The Texans, meanwhile, have struggled of late and will take a 2-5 mark against Indianapolis.

Colts quarterback Andrew Luck doesn’t care to talk about Houston’s issues so far this season. All he knows is that the Texans have ruled the division the last two seasons and still possess an outstanding defense.

“I don’t think there will be any problem of flipping the switch [coming off a bye] and getting back going. I don’t think guys really turned it off completely [last week] either,” Luck said Monday.

“It’s great to relax, great to get your mind off of things. But we’re excited for this week and a great test in Houston.”


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Colts “Newcomer of the Week”: San Diego Edition

Posted by Kevin Bowen on October 15, 2013 – 11:34 am

Throughout the course of the season, will run a “Newcomer of the Week” following each regular season game. With the Colts having an influx of the newcomers this season here’s a look at the “Newcomer of the Week” from San Diego.

The normal reps for Trent Richardson were not there on Monday night.

Limited offensive possessions only allowed for 10 Richardson carries against the Chargers but he did average 4.0 yards on those attempts.

Richardson had both of the Colts third-down conversions from Monday night.

During the Colts lone third quarter drive, it was Richardson with 12- and three-yard rushes on separate third-and-ones.

“That’s how it should be all season,” Richardson said of the physical running nature.

The most impressive Richardson play of the evening came on a 13-yard reception where he broke three separate tackles.

However, it was a late fourth quarter drop that had Richardson’s attention following the 19-9 loss.

“I dropped a screen pass (because) I took my eyes off the ball,” Richardson said after the game. “I can still see myself running. That’s not the football I play. I don’t like to have missed assignments. I’m beating myself up about it, but good thing we have a game this Sunday.”

“We beat ourselves. Don’t get me wrong they made a lot of good plays and that’s a good team, but I felt the whole game that we weren’t going to lose.”

Other Newcomers of Note:

Inside Linebacker Kelvin Sheppard saw ample playing time in the second half with Jerrell Freeman sidelined (concussion). Sheppard finished with four tackles and had a nine-yard sack of Philip Rivers in the fourth quarter.

Defensive Tackle Ricky Jean Francois was back in the starting lineup after he missed the last two weeks with a groin injury. Jean Francois had three tackles and a tackle for loss which forced a field goal attempt by the Chargers.

Fullback Stanley Havili returned to the lineup on Monday night and while his stats might not indicate it, his contributions should not be taken for granted. Havili did have a 12-yard reception in the fourth quarter that set up Adam Vinatieri’s 51-yard field goal.

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Five Things Learned, Colts-San Diego

Posted by craigkelleycolts on – 9:23 am


INDIANAPOLIS – The Colts have played poised football and executed consistently in winning 15-of-21 under Chuck Pagano prior to Monday.

At San Diego, the Colts had one of their tougher outings and were not able to win many “situational” moments, according to Pagano.

While results rarely are as good or bad as they seem, there are points on which to improve as Indianapolis seeks to retain its lead pace in the AFC South.


POSSESSION AND POINTS – After the Colts opened with a sustained scoring drive and forced two San Diego punts to start the game, it looked like it would be a night of accomplishment on the national stage.  Instead, San Diego owned the ball for almost 21 minutes of the second and third quarters and beyond the first five minutes of the fourth period.  Sixteen of their 19 points came from the 55 plays on those drives, while the Colts labored almost in vain.  Indianapolis had a near-32-minute possession average in its first five games and produced on the scoreboard while having the ball in getting to 4-1.  A sobering defeat saw San Diego control the game with a near two-to-one possession advantage and getting points to close those drives.  The Colts had to be efficient when they got the ball, and they were not.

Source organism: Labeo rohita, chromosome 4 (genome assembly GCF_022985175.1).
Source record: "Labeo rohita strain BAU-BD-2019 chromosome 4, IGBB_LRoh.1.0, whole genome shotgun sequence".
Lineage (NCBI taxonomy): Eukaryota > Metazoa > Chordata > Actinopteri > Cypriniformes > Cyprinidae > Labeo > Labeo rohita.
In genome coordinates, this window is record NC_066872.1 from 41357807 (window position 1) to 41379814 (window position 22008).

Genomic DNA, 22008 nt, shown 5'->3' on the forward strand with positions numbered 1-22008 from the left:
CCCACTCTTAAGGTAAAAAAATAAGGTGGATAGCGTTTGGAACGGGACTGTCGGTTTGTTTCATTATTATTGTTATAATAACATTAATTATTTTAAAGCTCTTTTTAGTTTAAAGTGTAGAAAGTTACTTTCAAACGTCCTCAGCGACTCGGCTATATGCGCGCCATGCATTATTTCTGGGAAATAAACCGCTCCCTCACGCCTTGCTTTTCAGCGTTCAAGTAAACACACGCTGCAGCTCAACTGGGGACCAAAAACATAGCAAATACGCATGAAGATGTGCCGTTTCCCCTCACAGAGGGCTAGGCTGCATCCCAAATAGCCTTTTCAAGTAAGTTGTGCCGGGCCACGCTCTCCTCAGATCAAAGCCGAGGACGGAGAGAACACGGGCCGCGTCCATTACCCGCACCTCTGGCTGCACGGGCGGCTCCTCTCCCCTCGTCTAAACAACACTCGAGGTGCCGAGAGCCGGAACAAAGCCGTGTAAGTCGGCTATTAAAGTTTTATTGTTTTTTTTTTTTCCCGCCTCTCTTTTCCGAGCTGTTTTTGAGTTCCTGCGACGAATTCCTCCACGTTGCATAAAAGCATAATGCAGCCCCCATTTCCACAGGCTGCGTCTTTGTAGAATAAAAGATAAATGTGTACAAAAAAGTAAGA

EXECUTE – Pagano is a player’s coach in every respect, including a post-game message:  “I told the players, it isn’t about heart.  It isn’t about toughness.  It isn’t about preparation.  Our guys do that week-in and week-out.  They’re going to play their hearts out.  We just have to play smart.  We have to play better football.  We didn’t play good football.  We didn’t play good situational football.  We’ll get that fixed.”  Penalties have not been a season-long problem.  Seven at Jacksonville did not hinder a 34-point win.  Five at San Diego perpetuated defeat, with three coming on third downs to extend drives.  Ten points came on drives where penalties hurt.  Offensively, two-of-10 on third downs and about six dropped passes kept the defense on the field.  Effort is not the issue.  Smart effort has made this team a success – one able to avoid consecutive losses under Pagano.

FREEMAN FACTOR – Jerrell Freeman missed parts of the game Monday with a concussion, plus had a cut on his chin.  Freeman has been a big factor in the club’s defensive success, and missing him for more than a half at San Diego might have proved his value in absence as much as what he has done while playing.  His leadership is key to a defense that will need a solid performance Sunday, and a concussion baseline must be met in a short week.

VINNY’S GREATNESS – This is not really a lesson learned, just a citation for a Hall-worthy player being at the top of his game in an 18th season.  Adam Vinatieri nailed 50- and 51-yard field goals at San Diego.  Nailed – into the net.  He has made 12-of-14 this year.  A 49-yarder pushed a late lead against Seattle from three to six points.  He kept the Colts within arm’s distance at San Diego.  Vinatieri is seven-of-nine beyond 40 yards this year, with a 52-yarder that hit halfway up the upright against Miami and a 51-yard miss into the win at San Francisco.  Those who dare to question of the game’s greats may have to wait a few more years.